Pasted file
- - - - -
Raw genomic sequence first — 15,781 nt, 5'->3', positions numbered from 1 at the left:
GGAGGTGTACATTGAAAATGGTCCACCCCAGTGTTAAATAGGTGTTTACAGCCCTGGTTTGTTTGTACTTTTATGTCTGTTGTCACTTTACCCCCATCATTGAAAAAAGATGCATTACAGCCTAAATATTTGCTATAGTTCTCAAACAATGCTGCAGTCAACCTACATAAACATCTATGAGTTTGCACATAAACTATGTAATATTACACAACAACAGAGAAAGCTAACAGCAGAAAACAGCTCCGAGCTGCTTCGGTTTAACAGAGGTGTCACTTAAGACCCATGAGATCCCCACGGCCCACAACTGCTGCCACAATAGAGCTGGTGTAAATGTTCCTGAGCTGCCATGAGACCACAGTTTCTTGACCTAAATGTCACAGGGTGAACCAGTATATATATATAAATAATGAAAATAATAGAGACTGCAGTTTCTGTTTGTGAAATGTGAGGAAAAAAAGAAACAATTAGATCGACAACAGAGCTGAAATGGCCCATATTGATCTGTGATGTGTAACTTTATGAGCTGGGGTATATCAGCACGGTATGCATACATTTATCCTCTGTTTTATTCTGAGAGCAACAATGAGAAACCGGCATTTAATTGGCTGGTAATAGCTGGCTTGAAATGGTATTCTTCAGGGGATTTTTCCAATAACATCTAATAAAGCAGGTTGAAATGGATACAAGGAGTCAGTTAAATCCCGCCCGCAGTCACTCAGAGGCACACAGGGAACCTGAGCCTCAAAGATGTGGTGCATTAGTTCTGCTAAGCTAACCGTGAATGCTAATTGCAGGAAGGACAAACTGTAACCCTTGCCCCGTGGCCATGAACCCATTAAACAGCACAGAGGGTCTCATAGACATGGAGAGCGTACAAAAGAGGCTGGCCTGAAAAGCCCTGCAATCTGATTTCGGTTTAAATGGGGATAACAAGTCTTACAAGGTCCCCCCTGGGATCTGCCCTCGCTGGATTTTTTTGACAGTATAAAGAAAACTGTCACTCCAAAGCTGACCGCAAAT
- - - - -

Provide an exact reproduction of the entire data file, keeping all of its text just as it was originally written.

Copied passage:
Raw genomic sequence first — 15,781 nt, 5'->3', positions numbered from 1 at the left:
GGAGGTGTACATTGAAAATGGTCCACCCCAGTGTTAAATAGGTGTTTACAGCCCTGGTTTGTTTGTACTTTTATGTCTGTTGTCACTTTACCCCCATCATTGAAAAAAGATGCATTACAGCCTAAATATTTGCTATAGTTCTCAAACAATGCTGCAGTCAACCTACATAAACATCTATGAGTTTGCACATAAACTATGTAATATTACACAACAACAGAGAAAGCTAACAGCAGAAAACAGCTCCGAGCTGCTTCGGTTTAACAGAGGTGTCACTTAAGACCCATGAGATCCCCACGGCCCACAACTGCTGCCACAATAGAGCTGGTGTAAATGTTCCTGAGCTGCCATGAGACCACAGTTTCTTGACCTAAATGTCACAGGGTGAACCAGTATATATATATAAATAATGAAAATAATAGAGACTGCAGTTTCTGTTTGTGAAATGTGAGGAAAAAAAGAAACAATTAGATCGACAACAGAGCTGAAATGGCCCATATTGATCTGTGATGTGTAACTTTATGAGCTGGGGTATATCAGCACGGTATGCATACATTTATCCTCTGTTTTATTCTGAGAGCAACAATGAGAAACCGGCATTTAATTGGCTGGTAATAGCTGGCTTGAAATGGTATTCTTCAGGGGATTTTTCCAATAACATCTAATAAAGCAGGTTGAAATGGATACAAGGAGTCAGTTAAATCCCGCCCGCAGTCACTCAGAGGCACACAGGGAACCTGAGCCTCAAAGATGTGGTGCATTAGTTCTGCTAAGCTAACCGTGAATGCTAATTGCAGGAAGGACAAACTGTAACCCTTGCCCCGTGGCCATGAACCCATTAAACAGCACAGAGGGTCTCATAGACATGGAGAGCGTACAAAAGAGGCTGGCCTGAAAAGCCCTGCAATCTGATTTCGGTTTAAATGGGGATAACAAGTCTTACAAGGTCCCCCCTGGGATCTGCCCTCGCTGGATTTTTTTGACAGTATAAAGAAAACTGTCACTCCAAAGCTGACCGCAAAT